Saturday, September 29, 2007

Working from Home (I Get No Respect)

If you were to ask me what I did for a living, and I told the truth, you would be a bit shocked to hear exactly how many different employers I have all at the same time. It's easier to say something simple that doesn't quite cover it like "I teach" or "I'm a writer."

I should realize that it isn't any easier for my children to figure out exactly what it is that I do.

A few years ago, my youngest daughter was convinced my job was delivering magazines. It was the thing she saw me doing on a regular basis. She didn't realize that a lot of the time we were home together, I was working too. So what did I do? I edited and published a regional parenting magazine, but she thought I worked only when I delivered the final product to the various locations.

What does it look like when I'm working, after all? I'm usually sitting in the living room with my laptop open and on my lap. Unless I'm on deadline or trying to concentrate as I write, I am still interacting with my family. It can look like I'm doing what my children do on the Internet, which is pretty much nothing important.

I realized yesterday (Yes, I am slow) that when I am working doesn't look a lot different than when I am not working. The only clue might be reference materials that I have spread out all over. Not to mention that my children don't have a clear idea of what it is I do anyway. I teach, I tutor, I write. I teach in person, which requires me to dress up and drive to work, but I also teach online, which I can do curled up on the couch in my pajamas. I write, which usually happens at home, but once in a while requires me to go someplace for interviews and/or information.

Because I intertwine my work into my life rather seamlessly (for the most part), my children don't know I am working. This has led to them approaching me, talking alot, me ignoring them, them persisting, and finally me saying things like, "Not now, I'm working." And "Leave me alone, I'm working." Not to mention, "No you can't fill-in-the-blank. I'm working."

This has also led to me looking up from my laptop and seeing extra children in my home because apparently the rambling child from an hour ago was asking permission to have a friend over and took my grunts as an affirmative answer. (The children, I have learned, are getting very good at this, and their requests aren't always about having friends over.)

Thursday, my oldest daughter threw a fit, and it was a doozy of a fit. I, being the writing mother that I am, blogged about it over on my own blog. A quick summary: she was doing homework in a strange way that involved Tivo, and I made her stop. She objected. "I have homework," was her battle cry. I was ruining her life, and she would flunk out of school.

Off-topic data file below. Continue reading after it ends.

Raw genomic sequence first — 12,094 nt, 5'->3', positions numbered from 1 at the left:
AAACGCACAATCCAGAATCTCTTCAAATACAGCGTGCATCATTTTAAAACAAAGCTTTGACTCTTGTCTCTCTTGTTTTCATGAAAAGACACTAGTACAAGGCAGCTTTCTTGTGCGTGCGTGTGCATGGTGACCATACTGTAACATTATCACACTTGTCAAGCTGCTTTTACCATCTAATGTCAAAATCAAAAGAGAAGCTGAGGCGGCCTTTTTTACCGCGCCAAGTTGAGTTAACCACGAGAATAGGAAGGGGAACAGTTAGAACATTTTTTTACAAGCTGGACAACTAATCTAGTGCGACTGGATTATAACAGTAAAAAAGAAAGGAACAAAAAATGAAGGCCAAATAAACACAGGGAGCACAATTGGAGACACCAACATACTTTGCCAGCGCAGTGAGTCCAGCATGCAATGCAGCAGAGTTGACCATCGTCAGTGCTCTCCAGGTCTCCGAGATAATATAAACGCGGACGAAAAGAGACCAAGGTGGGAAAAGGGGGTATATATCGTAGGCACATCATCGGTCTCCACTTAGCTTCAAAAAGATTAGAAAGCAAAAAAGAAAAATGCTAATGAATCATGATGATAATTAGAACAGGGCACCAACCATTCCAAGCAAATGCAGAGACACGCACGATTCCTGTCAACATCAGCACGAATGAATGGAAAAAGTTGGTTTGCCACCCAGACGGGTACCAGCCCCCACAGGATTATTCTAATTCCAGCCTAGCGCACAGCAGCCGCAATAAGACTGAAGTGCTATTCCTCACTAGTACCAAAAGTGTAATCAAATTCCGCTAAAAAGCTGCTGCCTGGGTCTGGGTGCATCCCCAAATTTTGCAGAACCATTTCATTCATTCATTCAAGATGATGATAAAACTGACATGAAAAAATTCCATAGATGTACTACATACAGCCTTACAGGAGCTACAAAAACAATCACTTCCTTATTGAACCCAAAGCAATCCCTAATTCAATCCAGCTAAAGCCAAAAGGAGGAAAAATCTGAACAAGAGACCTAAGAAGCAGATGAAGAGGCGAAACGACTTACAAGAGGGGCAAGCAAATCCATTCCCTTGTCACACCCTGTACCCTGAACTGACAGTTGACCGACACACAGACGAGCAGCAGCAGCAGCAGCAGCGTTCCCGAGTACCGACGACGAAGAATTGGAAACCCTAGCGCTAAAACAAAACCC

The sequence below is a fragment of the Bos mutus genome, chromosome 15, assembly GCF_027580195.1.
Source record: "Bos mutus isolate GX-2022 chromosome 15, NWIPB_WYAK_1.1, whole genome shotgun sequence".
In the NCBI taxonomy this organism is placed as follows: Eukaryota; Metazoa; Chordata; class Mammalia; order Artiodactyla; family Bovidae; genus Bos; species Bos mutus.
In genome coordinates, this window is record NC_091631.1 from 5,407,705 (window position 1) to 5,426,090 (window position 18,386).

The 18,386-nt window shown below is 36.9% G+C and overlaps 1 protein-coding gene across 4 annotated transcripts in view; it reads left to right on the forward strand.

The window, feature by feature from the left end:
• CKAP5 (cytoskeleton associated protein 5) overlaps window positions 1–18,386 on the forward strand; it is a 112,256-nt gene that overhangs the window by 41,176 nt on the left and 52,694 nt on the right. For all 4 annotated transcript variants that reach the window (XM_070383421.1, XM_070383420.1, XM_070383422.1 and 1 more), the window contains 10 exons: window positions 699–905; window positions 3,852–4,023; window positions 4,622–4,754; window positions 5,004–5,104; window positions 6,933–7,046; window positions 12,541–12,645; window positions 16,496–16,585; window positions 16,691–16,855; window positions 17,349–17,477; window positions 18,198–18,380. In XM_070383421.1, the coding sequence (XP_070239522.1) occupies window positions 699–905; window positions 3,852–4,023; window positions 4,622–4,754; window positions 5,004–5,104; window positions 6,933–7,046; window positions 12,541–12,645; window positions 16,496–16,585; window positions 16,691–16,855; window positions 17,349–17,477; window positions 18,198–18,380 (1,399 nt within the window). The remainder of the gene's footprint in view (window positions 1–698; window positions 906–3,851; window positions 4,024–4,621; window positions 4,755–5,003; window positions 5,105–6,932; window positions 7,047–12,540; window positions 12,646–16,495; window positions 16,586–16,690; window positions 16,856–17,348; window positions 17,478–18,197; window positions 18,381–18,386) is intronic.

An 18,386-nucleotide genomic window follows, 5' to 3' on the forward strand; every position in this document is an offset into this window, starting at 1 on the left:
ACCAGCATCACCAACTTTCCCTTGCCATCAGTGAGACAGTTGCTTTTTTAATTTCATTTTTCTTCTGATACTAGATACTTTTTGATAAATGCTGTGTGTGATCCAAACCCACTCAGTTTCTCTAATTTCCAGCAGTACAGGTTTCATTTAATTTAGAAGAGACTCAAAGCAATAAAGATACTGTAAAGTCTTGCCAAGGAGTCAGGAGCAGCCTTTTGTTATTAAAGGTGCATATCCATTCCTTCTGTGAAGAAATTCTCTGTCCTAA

As I was writing my blog, I mused over what could made her think the phrase "I have homework" absolved her of any other responsibilities. It wasn't until later when I was behind the wheel of my car that I realized her "I have homework" line sounded a lot like my "I'm working" line.

Could she really have learned this behavior from me? Egads.

The life of a writing mother can be hazardous to your sanity. You've been warned.


FA said...

Not only you get "no respect", but what about when friends and family outside your home call you for favors or interruptions because you are "not working"? *lol*

Susan Helene Gottfried said...

Yup, I had a similar realization a few months ago.

Scary, huh?

Serenity Now! said...

Oh, yes, good points Linda! I think we start out this Writing Mother thing by assuming we'll teach our children only good things like how we get to be home with them and write at the same time, or how we push through and meet our obligations, juggling family and work and wheee look it me, I can even do it with no hands!

Do we do them a disservice by teaching them that we should try to do it all? Do we teach them that multi-tasking is the ultimate achievement?

Carolyn Erickson said...

I've had my share of "Not now, Mommy's working" moments. Sheesh. You wonder if working at home to be with your kids is any different from being at a job sometimes.

But you know, I now have a daughter who celebrates my every achievement, and hugs me for every disappointment, who has seen what it takes and the work involved in attaining something.

It's like every day is "bring your daughter to work day."

I'm hoping those benefits outweigh the drawbacks. OTOH, if I had an outside job, she might see a mom who gets a paycheck more regularly. (G)